Review: ‘The Tempest’ by Do It Live Productions (**1/2)

(Charles Kruger)

(Rating: **1/2)

This reviewer is a voting associate member of the San Francisco Bay Area Theatre Critics Circle (SFBATCC)
This reviewer is a voting associate member of the San Francisco Bay Area Theatre Critics Circle (SFBATCC)

(“The Tempest” plays at The Thick House Theatre January 4th through January 18th, 2013.)

Shakespeare’s last play is a challenge in a myriad of ways. It is musical and poetic, full of contradictions, both light and profound, mixing high tragedy and low comedy, and featuring a complex hero who many have felt to be Shakespeare’s portrait of himself. While it has always been one of the most popular plays, it is also one of the most difficult (along with that Scottish one) to stage successfully.

“Do It Live”, a remarkable and talented young company founded by recent graduates of San Francisco State, takes on this behemoth with mixed results. At nearly three hours of running time, it is too long by half, and would not only benefit from some judicious cutting, but could be performed successfully at double the pace. Co-directors Will Hand and Kenny Toll have perhaps tried too hard to make everything crystal clear at the expense of some much needed rapidity.

Anthony Agresti as Trinculo (with bottle) and Caleb Cabrera as Caliban in Do It Live's production of "The Tempest." Photo Credit: Casey Robbins.
Anthony Agresti as Trinculo (with bottle) and Caleb Cabrera as Caliban in Do It Live’s production of “The Tempest.” Photo Credit: Casey Robbins.

The above is not to say that this production is without merit. In particular, it boasts a gem of a performance by Caleb Cabrera as Caliban. Mercurial, deep, intelligent and stunted, angry and visionary, hurt and inspired, Cabrera catches every note while communicating a thrilling physical and psychic intensity. This performance serves the production well, because in many ways, this is Caliban’s play. This is partly due to Cabrera’s standout performance, but is also a matter of directorial interpretation. Directors Hand and Toll have thought deeply about the play and focussed hard on the often-missed political content and its exploration of European colonialism in the new world. There is no doubt here that Prospero is a dictator and Caliban and Ariel have been enslaved.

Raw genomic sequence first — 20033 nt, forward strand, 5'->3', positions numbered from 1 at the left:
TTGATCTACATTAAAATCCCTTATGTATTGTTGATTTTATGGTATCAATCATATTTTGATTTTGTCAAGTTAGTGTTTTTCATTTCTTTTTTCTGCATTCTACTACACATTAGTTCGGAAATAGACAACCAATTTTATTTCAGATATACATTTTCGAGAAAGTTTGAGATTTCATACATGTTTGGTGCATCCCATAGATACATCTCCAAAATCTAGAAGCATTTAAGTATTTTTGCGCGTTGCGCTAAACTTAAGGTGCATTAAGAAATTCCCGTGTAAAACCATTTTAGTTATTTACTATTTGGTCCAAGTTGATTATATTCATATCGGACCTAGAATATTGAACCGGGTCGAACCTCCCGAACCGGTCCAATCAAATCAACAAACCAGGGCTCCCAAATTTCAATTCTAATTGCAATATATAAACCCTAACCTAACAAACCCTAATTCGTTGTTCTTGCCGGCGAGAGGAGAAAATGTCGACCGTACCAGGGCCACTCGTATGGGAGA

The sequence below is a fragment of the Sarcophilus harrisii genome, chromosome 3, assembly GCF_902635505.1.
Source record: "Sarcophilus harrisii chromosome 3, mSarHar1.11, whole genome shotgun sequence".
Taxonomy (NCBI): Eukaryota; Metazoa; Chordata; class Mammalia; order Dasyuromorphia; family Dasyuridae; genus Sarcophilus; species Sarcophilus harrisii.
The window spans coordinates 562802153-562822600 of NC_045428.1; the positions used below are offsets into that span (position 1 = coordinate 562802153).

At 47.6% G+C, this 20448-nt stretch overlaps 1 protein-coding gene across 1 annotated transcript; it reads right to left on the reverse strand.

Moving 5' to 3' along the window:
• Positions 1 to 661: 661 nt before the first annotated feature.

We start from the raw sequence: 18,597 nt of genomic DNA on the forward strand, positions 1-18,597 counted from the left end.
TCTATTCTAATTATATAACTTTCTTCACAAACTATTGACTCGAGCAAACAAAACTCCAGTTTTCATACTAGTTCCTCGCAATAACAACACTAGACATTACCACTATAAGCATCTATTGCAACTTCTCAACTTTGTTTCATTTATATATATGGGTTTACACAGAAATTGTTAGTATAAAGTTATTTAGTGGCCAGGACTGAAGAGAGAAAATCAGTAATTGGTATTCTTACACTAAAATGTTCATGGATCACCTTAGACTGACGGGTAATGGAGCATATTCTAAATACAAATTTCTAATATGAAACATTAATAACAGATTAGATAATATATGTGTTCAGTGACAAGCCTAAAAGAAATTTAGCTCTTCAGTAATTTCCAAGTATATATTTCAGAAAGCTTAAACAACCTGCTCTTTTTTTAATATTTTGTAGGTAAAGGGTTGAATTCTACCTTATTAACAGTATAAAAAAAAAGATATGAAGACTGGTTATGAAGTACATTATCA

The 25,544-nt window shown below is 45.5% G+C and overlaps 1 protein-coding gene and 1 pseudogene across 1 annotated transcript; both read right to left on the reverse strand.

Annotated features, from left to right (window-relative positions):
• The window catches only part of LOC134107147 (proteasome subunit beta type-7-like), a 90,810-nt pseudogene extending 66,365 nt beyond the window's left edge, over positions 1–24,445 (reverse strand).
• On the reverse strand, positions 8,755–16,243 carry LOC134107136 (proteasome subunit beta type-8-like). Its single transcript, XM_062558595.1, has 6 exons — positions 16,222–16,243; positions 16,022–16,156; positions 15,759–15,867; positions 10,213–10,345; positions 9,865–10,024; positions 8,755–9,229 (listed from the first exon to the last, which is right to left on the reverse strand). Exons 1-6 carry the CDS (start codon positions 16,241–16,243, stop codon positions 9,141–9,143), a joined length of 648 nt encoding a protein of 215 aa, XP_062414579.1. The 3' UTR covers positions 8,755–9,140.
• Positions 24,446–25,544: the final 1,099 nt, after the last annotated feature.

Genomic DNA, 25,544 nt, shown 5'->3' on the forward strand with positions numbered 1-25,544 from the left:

The irony here, that Prospero the deposed is also Prospero the usurper, is well delineated, and that is one of the best things about this production.

(l to r) Nick Medina as Stephano, Caleb Cabrera as Caliban, and Anthony Agresti as Trinculo in Do It Live's "The Tempest".  Photo Credit: Casey Robbins.
(l to r) Nick Medina as Stephano, Caleb Cabrera as Caliban, and Anthony Agresti as Trinculo in Do It Live’s “The Tempest”. Photo Credit: Casey Robbins.

For those who need some reminder of the plot: Prospero was once the Duke of Milan, but his brother overthrew him and took his place. Prospero was to be killed, but a friend managed to spirit Prospero,  his infant daughter and his beloved libary away to an uncharted island where father and daughter have lived for many years. During this time, Prospero has studied the magical arts and become a powerful magician, enslaving the island natives (the seemingly less-than-human Caliban and the ethereal spirit, Ariel). Now that his daughter is of age, he uses his powers to create a storm (one of the meanings of “tempest” — there are others) and bring his brother and the entire Court of Milan to his island. It then remains to be seen whether he will take revenge upon them, or find it in his heart to forgive.

Caleb Cabrera’s Caliban is both the greatest strength and weakness of this production, as it disturbs the balance of the piece. Bill Peters, a fine classically trained actor, is not ideally cast as Prospero, and doesn’t seem to wield his power as effectively as he ought. He is best towards the end of the play, as he comes to realize hard truths about himself, and less effective in the earlier moments where his pride and power should be in their ascendancy.

The rest of the cast is fine, including some delightful clowning by Anthony Agresti and Nick Medina as Trinculo and Stephano. Shay Wisniewski as Miranda offers some very touching moments as well.

Yusuke Soi’s evocative set appropriately suggests an undersea diving bell and offers many opportunities for the acrobatic physicality which is one of the strengths of this production.

At a too slow two hours and forty five minutes, this production may be too much to take for many audiences. But for those familiar with the play and willing to make some concessions, it is intelligently made and well worth seeing.


“The Tempest” by William Shakespeare, produced by Do It Live Productions. Directors: Will Hand & Kenny Toll. Scene Design: Yusuke Soi. Properties: Andy Falkner. Sound: Matt Stines. Costumes: Michelle Mal. Lighting: Joe Postil.

Boatswain/Trinculo: Anthony Agresti. Caliban: Caleb Cabrera. Alonso: Celeste Conowitch. Ferdinand: Adam Magill. Stephano: Nick Medina. Gonzalo: Andrew Nolan. Ariel: Cecilia Paimtag. Prospero: Bill Peters. Sebastian: Sam Richie. Antonio: Nathan Tucker. Miranda: Shay Wisniewski.


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